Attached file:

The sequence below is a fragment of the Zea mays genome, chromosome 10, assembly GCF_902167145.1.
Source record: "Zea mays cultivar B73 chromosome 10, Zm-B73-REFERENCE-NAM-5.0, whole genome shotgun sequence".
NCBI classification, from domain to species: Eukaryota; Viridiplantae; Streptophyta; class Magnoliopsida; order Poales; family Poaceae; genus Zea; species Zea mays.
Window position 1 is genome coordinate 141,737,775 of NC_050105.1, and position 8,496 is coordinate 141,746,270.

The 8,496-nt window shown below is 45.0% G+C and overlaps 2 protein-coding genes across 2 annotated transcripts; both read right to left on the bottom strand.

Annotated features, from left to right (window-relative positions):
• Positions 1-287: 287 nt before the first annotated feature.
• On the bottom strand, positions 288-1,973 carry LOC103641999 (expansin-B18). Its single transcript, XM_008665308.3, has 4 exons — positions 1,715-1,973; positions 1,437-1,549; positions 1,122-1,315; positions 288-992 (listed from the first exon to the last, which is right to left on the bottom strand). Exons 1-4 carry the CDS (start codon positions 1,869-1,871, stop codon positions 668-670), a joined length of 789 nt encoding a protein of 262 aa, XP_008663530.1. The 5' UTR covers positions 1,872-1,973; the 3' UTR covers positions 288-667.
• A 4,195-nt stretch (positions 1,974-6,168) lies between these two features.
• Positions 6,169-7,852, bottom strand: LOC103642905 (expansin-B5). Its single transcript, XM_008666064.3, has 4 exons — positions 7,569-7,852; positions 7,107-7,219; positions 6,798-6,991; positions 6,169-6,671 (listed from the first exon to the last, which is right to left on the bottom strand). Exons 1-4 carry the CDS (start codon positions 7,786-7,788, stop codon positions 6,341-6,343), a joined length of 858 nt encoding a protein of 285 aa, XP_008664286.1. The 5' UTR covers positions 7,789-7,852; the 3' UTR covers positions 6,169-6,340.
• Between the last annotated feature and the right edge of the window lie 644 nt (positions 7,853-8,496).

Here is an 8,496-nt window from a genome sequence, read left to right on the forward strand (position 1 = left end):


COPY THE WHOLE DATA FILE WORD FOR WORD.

The sequence below is a fragment of the Zea mays genome, chromosome 10, assembly GCF_902167145.1.
Source record: "Zea mays cultivar B73 chromosome 10, Zm-B73-REFERENCE-NAM-5.0, whole genome shotgun sequence".
NCBI classification, from domain to species: Eukaryota; Viridiplantae; Streptophyta; class Magnoliopsida; order Poales; family Poaceae; genus Zea; species Zea mays.
Window position 1 is genome coordinate 141,737,775 of NC_050105.1, and position 8,496 is coordinate 141,746,270.

The 8,496-nt window shown below is 45.0% G+C and overlaps 2 protein-coding genes across 2 annotated transcripts; both read right to left on the bottom strand.

Annotated features, from left to right (window-relative positions):
• Positions 1-287: 287 nt before the first annotated feature.
• On the bottom strand, positions 288-1,973 carry LOC103641999 (expansin-B18). Its single transcript, XM_008665308.3, has 4 exons — positions 1,715-1,973; positions 1,437-1,549; positions 1,122-1,315; positions 288-992 (listed from the first exon to the last, which is right to left on the bottom strand). Exons 1-4 carry the CDS (start codon positions 1,869-1,871, stop codon positions 668-670), a joined length of 789 nt encoding a protein of 262 aa, XP_008663530.1. The 5' UTR covers positions 1,872-1,973; the 3' UTR covers positions 288-667.
• A 4,195-nt stretch (positions 1,974-6,168) lies between these two features.
• Positions 6,169-7,852, bottom strand: LOC103642905 (expansin-B5). Its single transcript, XM_008666064.3, has 4 exons — positions 7,569-7,852; positions 7,107-7,219; positions 6,798-6,991; positions 6,169-6,671 (listed from the first exon to the last, which is right to left on the bottom strand). Exons 1-4 carry the CDS (start codon positions 7,786-7,788, stop codon positions 6,341-6,343), a joined length of 858 nt encoding a protein of 285 aa, XP_008664286.1. The 5' UTR covers positions 7,789-7,852; the 3' UTR covers positions 6,169-6,340.
• Between the last annotated feature and the right edge of the window lie 644 nt (positions 7,853-8,496).

Here is an 8,496-nt window from a genome sequence, read left to right on the forward strand (position 1 = left end):